I’m an EGGhead.

Our old Vermont Castings gas grill recently decided to give in to the inevitable. and die…It was sad. We’ve cooked many a steak, vegetables, and burgers on that grill. When we first saw the gas grill in the showroom, the glossy blue paint and the wrought iron fancy nameplate was calling us. It was big enough to cook for over 20 people at a time. It even lasted nearly 8 years before sacrificing itself. Thank you, Vermont Castings. You did good.

Enter the Big Green Egg.

I had it steady at 250° for 3.5 hours – the perfect temperature for smoking ribs.

A friend of mine has been talking about the Big Green Egg (BGE for short) for a couple years now, but I really didn’t know what it was other than an egg shaped grill. I had no idea of it’s capabilities, it’s versatility, and how delicious the food is that when cooked in it. When our grill died this spring my husband, Todd, and I decided that a Big Green Egg might be a great anniversary present to each other. Time to research. I read about the BGE online, heard more testimonials about how great it was, but I still wasn’t entirely sure.

I made a trip to Yankee Fireplace in Middleton and talked at some length about the BGE with the salesperson and the owner. Yankee had about fifty different grills; charcoal, gas, stainless steel, enamel, built-ins, free-standing, anything you can think of to cook food outdoors and in style was at this shop, including the BGE in various sizes. In fact, the BGE had its own section! Shelves of accessories and tools were right in front of me to explore. After a few minutes of chatting about the benefits of the BGE, I knew it was the right grill for us. I just had to decide on the size (a Large BGE), hand over some cash, wait for a forklift to get it into my dad’s truck, and ask Todd to put it together. Easy, right? It actually was. After adding on the necessary accessories like the large Plate Setter, a Grid Lifter, an Ash Pusher, an embroidered BGE cover, a tiered rack with drip tray so I can cook in two layers (totally necessary when entertaining), and a large bag of wood charcoal I was all set and ready to go. Phew.

Truck loaded.

Kate waiting at home to help me unload. All set.

Driving home with all these accessories and boxes I was getting a little nervous about the Egg. So much STUFF, so many expectations, and a big price tag. What if I couldn’t work with it? Burnt food?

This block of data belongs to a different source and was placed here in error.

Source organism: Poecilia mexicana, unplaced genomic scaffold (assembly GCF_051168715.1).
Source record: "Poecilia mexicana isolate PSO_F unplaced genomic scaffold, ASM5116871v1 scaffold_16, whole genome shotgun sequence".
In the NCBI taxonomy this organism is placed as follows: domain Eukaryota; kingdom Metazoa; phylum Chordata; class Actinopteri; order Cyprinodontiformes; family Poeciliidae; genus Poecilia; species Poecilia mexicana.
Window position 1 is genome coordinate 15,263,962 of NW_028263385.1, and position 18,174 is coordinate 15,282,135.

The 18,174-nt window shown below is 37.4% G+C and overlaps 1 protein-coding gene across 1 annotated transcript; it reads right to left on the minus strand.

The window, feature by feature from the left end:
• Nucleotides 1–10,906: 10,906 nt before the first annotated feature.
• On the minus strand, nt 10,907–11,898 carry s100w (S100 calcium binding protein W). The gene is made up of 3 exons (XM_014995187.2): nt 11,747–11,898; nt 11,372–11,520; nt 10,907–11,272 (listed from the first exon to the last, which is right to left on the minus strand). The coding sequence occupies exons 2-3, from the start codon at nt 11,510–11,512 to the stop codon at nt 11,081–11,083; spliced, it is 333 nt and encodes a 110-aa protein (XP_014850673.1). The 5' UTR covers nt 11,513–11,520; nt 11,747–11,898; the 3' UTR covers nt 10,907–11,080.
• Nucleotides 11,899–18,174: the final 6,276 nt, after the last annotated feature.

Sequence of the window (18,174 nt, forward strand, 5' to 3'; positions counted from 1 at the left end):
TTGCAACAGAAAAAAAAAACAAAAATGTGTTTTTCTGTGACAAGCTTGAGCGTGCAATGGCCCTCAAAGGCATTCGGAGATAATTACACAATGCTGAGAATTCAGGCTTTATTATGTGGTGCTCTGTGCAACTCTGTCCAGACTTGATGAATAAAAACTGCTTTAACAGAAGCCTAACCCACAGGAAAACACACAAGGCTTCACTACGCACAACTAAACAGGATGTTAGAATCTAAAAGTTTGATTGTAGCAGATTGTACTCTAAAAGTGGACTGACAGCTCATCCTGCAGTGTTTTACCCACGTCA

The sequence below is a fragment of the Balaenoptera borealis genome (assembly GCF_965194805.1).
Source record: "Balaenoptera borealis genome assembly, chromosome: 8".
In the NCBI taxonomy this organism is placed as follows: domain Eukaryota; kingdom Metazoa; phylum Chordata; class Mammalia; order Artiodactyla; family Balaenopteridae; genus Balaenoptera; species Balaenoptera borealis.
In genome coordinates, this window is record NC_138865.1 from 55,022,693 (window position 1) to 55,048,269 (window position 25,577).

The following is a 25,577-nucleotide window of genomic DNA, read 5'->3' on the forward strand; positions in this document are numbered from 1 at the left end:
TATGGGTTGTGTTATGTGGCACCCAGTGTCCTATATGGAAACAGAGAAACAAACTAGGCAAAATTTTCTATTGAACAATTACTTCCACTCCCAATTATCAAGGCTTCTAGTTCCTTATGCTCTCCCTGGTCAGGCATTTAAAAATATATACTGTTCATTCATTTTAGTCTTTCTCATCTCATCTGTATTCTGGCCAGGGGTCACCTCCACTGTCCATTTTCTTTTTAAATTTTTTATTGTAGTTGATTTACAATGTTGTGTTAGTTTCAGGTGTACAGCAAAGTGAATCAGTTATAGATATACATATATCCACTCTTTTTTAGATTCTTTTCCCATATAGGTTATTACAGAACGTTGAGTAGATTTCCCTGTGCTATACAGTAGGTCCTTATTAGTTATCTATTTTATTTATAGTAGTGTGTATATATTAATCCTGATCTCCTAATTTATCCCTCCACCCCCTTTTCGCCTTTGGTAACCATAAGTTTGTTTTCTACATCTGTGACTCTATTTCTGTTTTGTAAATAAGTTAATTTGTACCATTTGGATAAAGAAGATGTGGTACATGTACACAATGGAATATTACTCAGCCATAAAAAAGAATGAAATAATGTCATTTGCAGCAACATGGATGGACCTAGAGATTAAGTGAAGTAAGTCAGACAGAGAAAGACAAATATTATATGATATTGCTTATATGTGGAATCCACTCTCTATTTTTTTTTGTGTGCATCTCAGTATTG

I was a little intimidated the first time we decided to cook on it. Todd lit it, and after ten minutes it was ready to go. It’s unlike any grill we’ve ever cooked on. It’s amazing. I was surprised that I was able to regulate the temperature so easily and it only took ten minutes to be ready. The first experiment was, nothing too daunting (insert chuckle)… I would slow cook pork ribs and bake a corn bread. Not cook a burger. Not cook a piece of chicken, but smoke ribs and bake bread. The ribs and cornbread came out great! Success! And, the good thing about being successful is that you want to do it more often.

This weekend I roasted a whole chicken. It was delicious, moist, and very flavorful. Five pounds for about 100 minutes with a steady temperature of 350°.

You many not be told this by friends that have a BGE because all they talk about is how good the food is, blah blah blah, and I agree, but for me the best thing about the BGE is it uses very little charcoal, is energy efficient, and leaves hardly any ash. The BGE charcoal contains no by-products, chemical fillers or petroleum additives. Big bonus.

Hello my name is Kimberley and I love my Big Green Egg.

I’m an EGGhead. And I’m ok with it.

Roasted chicken from The FARM Institute, Martha’s Vineyard. This five pound pasture raised chicken was roasted at 350° for about an hour and forty minutes then covered with a store-bought raspberry-chipotle sauce the last 5 minutes of cooking. The chicken came out moist, delicious, and golden!
An awesome cookbook I’m excited to check out.

For more information on the Big Green Egg, click here.


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